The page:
how bees work

Here’s another view of the latest one:

DSC_6200

 

It’s called “how bees work.”  I think I might have mentioned that it surprised me.  I didn’t see it coming.  It was a little like being carjacked.

Anyway, it demanded that I use this antique eggbeater, which was left behind in one of the failed restaurants in the Copeland Block.  The eggbeater reminded me of a dream I had a long time ago.  In the dream I saw a swarm of bees with transparent abdomens, and inside their abdomens were tiny eggbeaters.  “Can I have a stinger?” the force behind the sculpture asked.  How could I say no?

I’m never sure how much to say about what a particular sculpture represents to me.  I know that people are often curious.  I also know that I don’t want to deprive them of the opportunity to make their own meaning of it.  I heard a story about this piece resonating with someone while it was at the photographer’s studio in a way that I never would have imagined because it’s so far from my own experience.  I’d really love for people to weigh in on this issue if they have opinions.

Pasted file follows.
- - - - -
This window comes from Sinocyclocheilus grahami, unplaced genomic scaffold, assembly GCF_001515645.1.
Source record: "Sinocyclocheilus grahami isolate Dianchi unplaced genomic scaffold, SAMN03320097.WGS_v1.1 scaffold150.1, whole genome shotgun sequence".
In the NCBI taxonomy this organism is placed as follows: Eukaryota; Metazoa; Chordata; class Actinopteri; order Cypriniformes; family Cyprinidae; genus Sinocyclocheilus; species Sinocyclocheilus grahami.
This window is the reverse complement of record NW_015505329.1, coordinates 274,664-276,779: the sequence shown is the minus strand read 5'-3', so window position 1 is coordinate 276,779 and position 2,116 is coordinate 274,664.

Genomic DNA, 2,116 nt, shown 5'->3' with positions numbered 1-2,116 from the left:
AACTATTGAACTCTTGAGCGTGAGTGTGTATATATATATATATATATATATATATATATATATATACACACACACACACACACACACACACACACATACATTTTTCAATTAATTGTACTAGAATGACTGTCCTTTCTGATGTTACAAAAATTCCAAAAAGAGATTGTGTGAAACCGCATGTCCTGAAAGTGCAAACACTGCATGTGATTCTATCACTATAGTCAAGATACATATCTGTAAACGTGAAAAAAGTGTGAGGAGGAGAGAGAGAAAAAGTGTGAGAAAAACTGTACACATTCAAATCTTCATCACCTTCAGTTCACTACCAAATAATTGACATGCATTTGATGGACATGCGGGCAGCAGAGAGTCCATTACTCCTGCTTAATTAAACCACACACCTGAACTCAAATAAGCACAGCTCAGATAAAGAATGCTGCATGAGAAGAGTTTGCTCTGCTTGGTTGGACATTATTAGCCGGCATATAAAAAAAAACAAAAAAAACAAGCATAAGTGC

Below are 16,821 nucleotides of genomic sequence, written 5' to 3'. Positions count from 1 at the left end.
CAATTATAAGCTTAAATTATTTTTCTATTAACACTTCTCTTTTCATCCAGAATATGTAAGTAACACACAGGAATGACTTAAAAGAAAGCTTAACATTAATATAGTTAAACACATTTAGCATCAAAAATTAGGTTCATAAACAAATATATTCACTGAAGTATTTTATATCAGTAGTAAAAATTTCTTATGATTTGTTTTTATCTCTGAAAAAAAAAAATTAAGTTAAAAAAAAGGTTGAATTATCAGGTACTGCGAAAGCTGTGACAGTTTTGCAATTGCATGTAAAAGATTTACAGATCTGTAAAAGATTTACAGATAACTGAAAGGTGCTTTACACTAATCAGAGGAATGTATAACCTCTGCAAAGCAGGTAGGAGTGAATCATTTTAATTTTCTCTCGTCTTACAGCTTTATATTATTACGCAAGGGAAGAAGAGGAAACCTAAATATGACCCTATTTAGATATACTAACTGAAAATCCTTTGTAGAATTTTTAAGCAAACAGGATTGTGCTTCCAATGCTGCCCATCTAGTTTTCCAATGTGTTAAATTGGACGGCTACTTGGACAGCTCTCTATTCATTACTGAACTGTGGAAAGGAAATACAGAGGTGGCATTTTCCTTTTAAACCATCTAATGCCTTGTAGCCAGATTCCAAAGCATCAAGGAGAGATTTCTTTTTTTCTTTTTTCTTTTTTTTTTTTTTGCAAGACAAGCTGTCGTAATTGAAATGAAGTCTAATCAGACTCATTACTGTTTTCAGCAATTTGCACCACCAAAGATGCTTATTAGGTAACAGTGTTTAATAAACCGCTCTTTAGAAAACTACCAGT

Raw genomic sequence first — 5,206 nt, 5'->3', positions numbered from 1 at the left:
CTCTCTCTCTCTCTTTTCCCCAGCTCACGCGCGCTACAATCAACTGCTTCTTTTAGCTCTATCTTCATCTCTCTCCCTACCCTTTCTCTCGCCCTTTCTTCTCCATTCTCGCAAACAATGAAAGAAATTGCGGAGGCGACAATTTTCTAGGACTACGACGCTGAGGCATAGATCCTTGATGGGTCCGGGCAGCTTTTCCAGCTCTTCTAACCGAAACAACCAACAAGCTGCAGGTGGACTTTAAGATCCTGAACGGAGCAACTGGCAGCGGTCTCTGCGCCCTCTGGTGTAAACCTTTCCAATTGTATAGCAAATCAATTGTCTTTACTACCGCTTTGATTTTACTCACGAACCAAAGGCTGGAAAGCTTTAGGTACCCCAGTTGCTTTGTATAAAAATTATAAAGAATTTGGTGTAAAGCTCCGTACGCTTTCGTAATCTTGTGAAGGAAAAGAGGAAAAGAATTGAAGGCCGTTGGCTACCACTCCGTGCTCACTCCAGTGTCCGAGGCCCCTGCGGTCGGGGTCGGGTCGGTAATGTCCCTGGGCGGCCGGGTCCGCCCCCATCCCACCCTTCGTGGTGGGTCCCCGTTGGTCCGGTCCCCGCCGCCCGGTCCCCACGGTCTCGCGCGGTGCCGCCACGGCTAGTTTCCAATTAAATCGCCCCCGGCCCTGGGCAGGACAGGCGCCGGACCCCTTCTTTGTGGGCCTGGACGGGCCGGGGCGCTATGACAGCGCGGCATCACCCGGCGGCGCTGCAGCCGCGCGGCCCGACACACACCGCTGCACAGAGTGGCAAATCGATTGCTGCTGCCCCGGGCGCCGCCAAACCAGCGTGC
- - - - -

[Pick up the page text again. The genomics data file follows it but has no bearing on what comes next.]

This piece is an ending of sorts.  I’m not sure exactly how to explain it.  It’s like an exclamation point on the end of a sentence.  Someone who saw it when it was freshly finished said that they had a sense of a soap bubble stretching and stretching and finally breaking apart into two separate bubbles.

I’m a long way from being done with wire sculptures about living in a female body, and I suppose I could get carjacked again by another piece of my past, but the ideas in my queue are all based on a plaster cast of my own 45-year-old torso.  The work I’m planning now is about the present, about being middle-aged.  It feels incredibly vulnerable to be putting my own shape on display like that.  It feels vulnerable to even talk about it.  It also feels necessary.

 

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